ZANDRA RHODES “UNSEEN” FOR THE FASHION AND TEXTILE MUSEUM’S 10 YEAR ANNIVERSARY

rhodes2

Zandra Rhodes Unseen is a rare opportunity to explore the creativity of one of the fashion world’s most dynamic personalities. For over 50 years, Zandra has experimented with colour, print and fabric, as well as with her own image. Through sketches, designs and garments, only seen before in her spectacular 1980s fashion shows, this July 21 – August 31 exhibition highlights the full scope of Zandra’s artistic vision and archive.

Head of the Fashion and Textile Museum, Celia Joicey says ‘Zandra Rhodes Unseen is one of the highlights of the Museum’s 10th anniversary. Zandra’s extraordinary imagination and sense of colour are instantly recognizable across 50 years of work. This exhibition reveals why she is an inspiration to young designers as well as to her contemporaries.’

Zandra Rhodes is one of the new wave of British designers who put London at the forefront of the international fashion scene in the 1970s. The exhibition demonstrates how her artistic eye, unique use of bold, feminine prints, and theatrical sense of colour have ensured that she has continued to lead the way as an innovator – both technically and artistically – ever since.

rhodes3

Curator of the Fashion and Textile Museum, Dennis Nothdruft says ‘Arguably, Zandra is the best representative of a generation of creatives who work across disciplines and who use themselves as a canvas for their ideas and designs. By exploring the archive, we hope to reveal another dimension to the art of Zandra Rhodes.’

Exhibition highlights include the outstanding 1977 Conceptual Chic collection, the pink and black jersey pieces with holes and beaded safety pins that earned Zandra Rhodes the ‘Princess of Punk’ name. As the first designer to translate punk to high fashion, Conceptual Chic was Zandra’s first collection without a printed design.

Also on display are garments which showcase Zandra’s signature embroideries, beads, feathers and sequins, which make a dress unmistakably a Rhodes creation. Throughout the 1980s, Zandra created an important series of collections – including Egypt and Manhattan – with fully beaded dresses. She made these in India, with support from the Indian government to help sustain and support craft skills in the country. The exhibition explores this pioneering initiative.

Zandra Rhodes was born in Chatham, Kent, UK in 1940 and introduced to the world of fashion by her mother, a fitter for the Paris fashion House of Worth. Zandra studied at Medway College of Art and then the Royal College of Art. Her major area of study was printed textile design. Her early prints were considered too outrageous by traditional British manufacturers, so Zandra decided to make dresses from her own fabrics and pioneered the use of her textile design as an intrinsic part of the garments she created.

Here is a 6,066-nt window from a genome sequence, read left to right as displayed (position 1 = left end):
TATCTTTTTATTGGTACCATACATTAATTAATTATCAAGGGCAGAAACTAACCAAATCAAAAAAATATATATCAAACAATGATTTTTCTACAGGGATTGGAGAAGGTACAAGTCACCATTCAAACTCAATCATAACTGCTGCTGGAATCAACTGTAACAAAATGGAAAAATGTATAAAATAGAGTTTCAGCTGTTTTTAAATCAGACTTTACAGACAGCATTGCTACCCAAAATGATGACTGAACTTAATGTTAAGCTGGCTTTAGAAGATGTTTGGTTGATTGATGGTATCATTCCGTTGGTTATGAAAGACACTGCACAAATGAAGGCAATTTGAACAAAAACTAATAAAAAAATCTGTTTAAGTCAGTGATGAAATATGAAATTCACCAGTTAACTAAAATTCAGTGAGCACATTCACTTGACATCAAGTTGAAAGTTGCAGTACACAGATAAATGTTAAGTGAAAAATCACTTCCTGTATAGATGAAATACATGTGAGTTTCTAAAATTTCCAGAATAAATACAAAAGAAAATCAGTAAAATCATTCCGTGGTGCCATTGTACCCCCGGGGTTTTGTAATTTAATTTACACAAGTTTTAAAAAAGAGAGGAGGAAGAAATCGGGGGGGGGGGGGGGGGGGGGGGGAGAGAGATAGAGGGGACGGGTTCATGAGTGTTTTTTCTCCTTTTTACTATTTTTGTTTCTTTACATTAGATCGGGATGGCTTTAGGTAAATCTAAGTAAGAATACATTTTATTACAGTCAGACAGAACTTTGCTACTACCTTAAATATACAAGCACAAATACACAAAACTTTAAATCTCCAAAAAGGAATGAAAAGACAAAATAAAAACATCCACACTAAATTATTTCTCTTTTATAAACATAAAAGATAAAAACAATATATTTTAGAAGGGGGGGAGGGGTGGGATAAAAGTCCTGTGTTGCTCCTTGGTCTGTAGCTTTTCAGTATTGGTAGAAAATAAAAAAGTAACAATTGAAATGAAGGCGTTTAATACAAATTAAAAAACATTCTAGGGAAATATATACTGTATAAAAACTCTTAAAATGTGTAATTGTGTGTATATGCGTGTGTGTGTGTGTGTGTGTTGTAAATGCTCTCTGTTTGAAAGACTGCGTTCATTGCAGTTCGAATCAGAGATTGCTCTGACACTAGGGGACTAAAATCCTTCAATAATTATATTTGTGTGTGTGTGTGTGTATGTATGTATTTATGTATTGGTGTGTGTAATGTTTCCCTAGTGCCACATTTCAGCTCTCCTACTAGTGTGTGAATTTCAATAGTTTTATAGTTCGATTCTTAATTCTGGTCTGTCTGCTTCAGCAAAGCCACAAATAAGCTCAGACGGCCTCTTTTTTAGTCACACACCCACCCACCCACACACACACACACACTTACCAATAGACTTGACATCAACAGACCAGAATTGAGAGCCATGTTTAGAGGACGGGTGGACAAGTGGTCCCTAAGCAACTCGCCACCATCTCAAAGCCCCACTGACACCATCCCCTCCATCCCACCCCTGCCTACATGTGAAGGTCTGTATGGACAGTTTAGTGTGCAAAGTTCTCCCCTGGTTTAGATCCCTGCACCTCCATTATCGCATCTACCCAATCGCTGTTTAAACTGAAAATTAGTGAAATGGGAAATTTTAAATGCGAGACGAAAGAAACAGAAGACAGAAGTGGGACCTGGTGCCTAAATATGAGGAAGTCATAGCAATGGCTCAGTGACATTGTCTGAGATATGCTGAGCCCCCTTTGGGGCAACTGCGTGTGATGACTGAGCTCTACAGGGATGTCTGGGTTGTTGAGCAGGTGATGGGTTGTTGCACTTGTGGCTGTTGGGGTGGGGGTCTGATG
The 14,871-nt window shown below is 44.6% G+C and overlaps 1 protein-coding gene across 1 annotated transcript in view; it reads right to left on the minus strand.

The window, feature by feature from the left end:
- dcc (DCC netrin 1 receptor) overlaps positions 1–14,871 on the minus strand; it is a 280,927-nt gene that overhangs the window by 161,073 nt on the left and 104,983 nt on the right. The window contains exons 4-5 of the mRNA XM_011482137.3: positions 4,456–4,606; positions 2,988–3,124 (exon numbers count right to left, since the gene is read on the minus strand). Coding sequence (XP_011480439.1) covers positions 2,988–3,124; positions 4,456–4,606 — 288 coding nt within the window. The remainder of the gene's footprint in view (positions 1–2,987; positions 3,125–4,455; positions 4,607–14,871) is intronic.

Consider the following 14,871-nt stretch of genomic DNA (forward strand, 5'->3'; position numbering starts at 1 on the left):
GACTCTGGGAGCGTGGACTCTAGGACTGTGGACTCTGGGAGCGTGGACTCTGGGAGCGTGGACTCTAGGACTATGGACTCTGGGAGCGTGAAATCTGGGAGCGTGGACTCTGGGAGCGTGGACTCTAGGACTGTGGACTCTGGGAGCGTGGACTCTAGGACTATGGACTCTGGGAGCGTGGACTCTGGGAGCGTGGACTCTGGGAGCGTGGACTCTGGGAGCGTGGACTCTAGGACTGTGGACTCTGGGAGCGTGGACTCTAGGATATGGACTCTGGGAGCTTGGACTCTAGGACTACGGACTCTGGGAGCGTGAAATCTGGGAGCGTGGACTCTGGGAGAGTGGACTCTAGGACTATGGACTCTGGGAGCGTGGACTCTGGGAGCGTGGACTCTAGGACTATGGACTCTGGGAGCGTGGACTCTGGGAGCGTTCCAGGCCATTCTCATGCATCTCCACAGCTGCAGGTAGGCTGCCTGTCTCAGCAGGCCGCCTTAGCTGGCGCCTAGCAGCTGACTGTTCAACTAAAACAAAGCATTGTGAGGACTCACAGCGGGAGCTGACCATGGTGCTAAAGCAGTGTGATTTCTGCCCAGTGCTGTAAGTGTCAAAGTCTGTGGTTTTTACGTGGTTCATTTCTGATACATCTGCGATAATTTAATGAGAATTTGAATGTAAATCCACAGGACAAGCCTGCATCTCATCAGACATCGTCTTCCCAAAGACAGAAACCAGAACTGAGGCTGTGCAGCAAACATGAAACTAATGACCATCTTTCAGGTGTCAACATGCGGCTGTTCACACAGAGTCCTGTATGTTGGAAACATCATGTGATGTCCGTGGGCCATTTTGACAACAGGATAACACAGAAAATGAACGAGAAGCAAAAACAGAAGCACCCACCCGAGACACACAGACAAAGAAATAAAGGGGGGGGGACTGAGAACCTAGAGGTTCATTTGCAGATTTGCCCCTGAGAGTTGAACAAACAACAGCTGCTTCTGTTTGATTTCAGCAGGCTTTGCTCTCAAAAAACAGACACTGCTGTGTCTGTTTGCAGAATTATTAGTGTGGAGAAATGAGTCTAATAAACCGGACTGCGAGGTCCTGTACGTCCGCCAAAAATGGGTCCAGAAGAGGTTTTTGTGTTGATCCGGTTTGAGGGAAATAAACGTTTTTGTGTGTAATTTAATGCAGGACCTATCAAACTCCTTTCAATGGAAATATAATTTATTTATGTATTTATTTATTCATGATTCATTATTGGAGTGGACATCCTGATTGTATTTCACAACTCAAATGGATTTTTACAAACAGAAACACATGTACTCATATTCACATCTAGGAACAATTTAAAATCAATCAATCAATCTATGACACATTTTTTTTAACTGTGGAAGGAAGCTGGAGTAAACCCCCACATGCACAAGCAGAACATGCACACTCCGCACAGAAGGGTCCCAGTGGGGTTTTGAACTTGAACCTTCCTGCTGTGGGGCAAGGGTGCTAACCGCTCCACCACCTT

Zandra Rhodes has regularly clothed royalty and celebrities including Princess Diana, Shirley Bassey, Diana Ross, Debbie Harry and Kylie Minogue. Her vintage pieces have also long been collected by Tom Ford and Anna Sui and have been worn by Kelly Osborne, Ashley Olsen, Kate Moss and Naomi Campbell.

Zandra Rhodes says: ‘It is wonderful to see my work in a new light as part of the Museum’s 10th anniversary. Many of these garments have only ever been seen on the catwalk before, so it is a joy to me that they haven’t been forgotten.

The shop at the Museum will offer a specially curated range of products during the exhibition including sketchbooks, cards and Zandra Rhodes jewellery.

Zandra_PressView_10July

No Comments Yet

Leave a Reply

Your email address will not be published.

You may use these HTML tags and attributes: <a href="" title=""> <abbr title=""> <acronym title=""> <b> <blockquote cite=""> <cite> <code> <del datetime=""> <em> <i> <q cite=""> <s> <strike> <strong>

* Copy This Password *

* Type Or Paste Password Here *

Where Art, Fashion & Culture Collide

Member Login

Forgot Password?

Join Us

Password Reset

Please enter your e-mail address. You will receive a new password via e-mail.